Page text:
Impact of HIV infection on the presentation, outcome and host response in patients admitted to the intensive care unit with sepsis; a case control study.
Crit Care. 2016 Oct 10;20(1):322
Authors: Wiewel MA, Huson MA, van Vught LA, Hoogendijk AJ, Klein Klouwenberg PM, Horn J, Lutter R, Cremer OL, Schultz MJ, Bonten MJ, van der Poll T, MARS Consortium
BACKGROUND: Sepsis is a prominent reason for intensive care unit (ICU) admission in patients with HIV. We aimed to investigate the impact of HIV infection on presentation, outcome and host response in sepsis.
METHODS: We performed a prospective observational study in the ICUs of two tertiary hospitals. For the current analyses, we selected all patients diagnosed with sepsis within 24 hours after admission. Host response biomarkers were analyzed in a more homogeneous subgroup of admissions involving HIV-positive patients with pneumosepsis, matched to admissions of HIV-negative patients for age, gender and race. Matching was done by nearest neighbor matching with R package "MatchIt".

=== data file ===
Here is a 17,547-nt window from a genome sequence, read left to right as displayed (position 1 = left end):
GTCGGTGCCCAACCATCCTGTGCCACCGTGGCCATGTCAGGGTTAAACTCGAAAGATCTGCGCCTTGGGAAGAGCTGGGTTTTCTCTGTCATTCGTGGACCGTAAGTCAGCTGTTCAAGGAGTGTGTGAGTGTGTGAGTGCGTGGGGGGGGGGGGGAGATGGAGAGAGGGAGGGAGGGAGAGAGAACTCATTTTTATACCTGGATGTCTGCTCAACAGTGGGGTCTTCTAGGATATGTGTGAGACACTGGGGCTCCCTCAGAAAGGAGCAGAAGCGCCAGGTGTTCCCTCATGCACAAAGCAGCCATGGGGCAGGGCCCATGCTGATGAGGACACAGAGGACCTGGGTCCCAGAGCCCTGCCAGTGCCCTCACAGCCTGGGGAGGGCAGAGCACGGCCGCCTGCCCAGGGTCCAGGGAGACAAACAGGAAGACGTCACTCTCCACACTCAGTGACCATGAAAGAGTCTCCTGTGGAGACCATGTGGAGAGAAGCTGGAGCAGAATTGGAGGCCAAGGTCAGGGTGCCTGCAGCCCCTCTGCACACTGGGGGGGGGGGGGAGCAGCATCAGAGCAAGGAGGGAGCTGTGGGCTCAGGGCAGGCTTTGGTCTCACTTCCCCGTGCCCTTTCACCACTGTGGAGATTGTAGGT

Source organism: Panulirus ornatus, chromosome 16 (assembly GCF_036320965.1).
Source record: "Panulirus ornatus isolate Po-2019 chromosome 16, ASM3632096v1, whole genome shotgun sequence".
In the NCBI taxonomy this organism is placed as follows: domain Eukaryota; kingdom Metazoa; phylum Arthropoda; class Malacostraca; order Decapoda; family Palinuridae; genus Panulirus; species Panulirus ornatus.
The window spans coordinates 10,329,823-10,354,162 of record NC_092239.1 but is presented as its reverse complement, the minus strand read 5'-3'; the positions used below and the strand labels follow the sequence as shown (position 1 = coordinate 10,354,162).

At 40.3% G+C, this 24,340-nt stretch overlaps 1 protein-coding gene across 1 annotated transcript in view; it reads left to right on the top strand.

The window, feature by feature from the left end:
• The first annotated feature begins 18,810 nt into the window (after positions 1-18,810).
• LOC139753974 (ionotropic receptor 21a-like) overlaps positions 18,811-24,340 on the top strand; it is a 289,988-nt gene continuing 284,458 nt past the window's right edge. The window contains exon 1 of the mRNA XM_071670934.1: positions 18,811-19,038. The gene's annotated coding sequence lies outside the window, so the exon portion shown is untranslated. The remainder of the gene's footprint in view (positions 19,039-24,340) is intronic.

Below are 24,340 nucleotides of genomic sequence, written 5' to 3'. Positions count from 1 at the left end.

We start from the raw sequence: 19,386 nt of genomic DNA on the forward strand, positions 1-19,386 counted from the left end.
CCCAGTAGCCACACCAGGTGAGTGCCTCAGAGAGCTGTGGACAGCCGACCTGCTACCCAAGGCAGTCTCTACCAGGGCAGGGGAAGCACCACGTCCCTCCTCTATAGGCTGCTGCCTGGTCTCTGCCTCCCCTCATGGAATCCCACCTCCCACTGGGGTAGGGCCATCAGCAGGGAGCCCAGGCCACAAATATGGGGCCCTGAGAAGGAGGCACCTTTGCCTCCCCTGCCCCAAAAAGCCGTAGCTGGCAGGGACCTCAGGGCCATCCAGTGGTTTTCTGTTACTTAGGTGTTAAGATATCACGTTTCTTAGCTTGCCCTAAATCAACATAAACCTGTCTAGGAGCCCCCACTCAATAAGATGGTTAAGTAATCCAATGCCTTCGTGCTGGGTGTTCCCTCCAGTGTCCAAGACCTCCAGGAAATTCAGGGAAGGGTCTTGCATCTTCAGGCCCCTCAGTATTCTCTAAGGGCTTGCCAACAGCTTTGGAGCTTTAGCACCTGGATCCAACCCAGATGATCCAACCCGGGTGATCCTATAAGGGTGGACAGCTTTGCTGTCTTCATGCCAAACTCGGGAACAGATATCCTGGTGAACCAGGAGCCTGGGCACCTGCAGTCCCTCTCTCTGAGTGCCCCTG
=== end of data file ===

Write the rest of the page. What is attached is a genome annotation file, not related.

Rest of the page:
RESULTS: We analyzed 2251 sepsis admissions including 41 (1.8 %) with HIV infection (32 unique patients). HIV-positive patients were younger and admission of HIV-positive patients more frequently involved pneumonia (73.2 % versus 48.8 % of admissions of HIV-negative patients, P = 0.004). Disease severity and mortality up to one year after admission did not differ according to HIV status. Furthermore, sequential plasma levels of host response biomarkers, providing insight into activation of the cytokine network, the vascular endothelium and the coagulation system, were largely similar in matched admissions of HIV-positive and HIV-negative patients with pneumosepsis.
CONCLUSIONS: Sepsis is more often caused by pneumonia in HIV-positive patients. HIV infection has little impact on the disease severity, mortality and host response during sepsis.
PMID: 27719675 [PubMed - in process]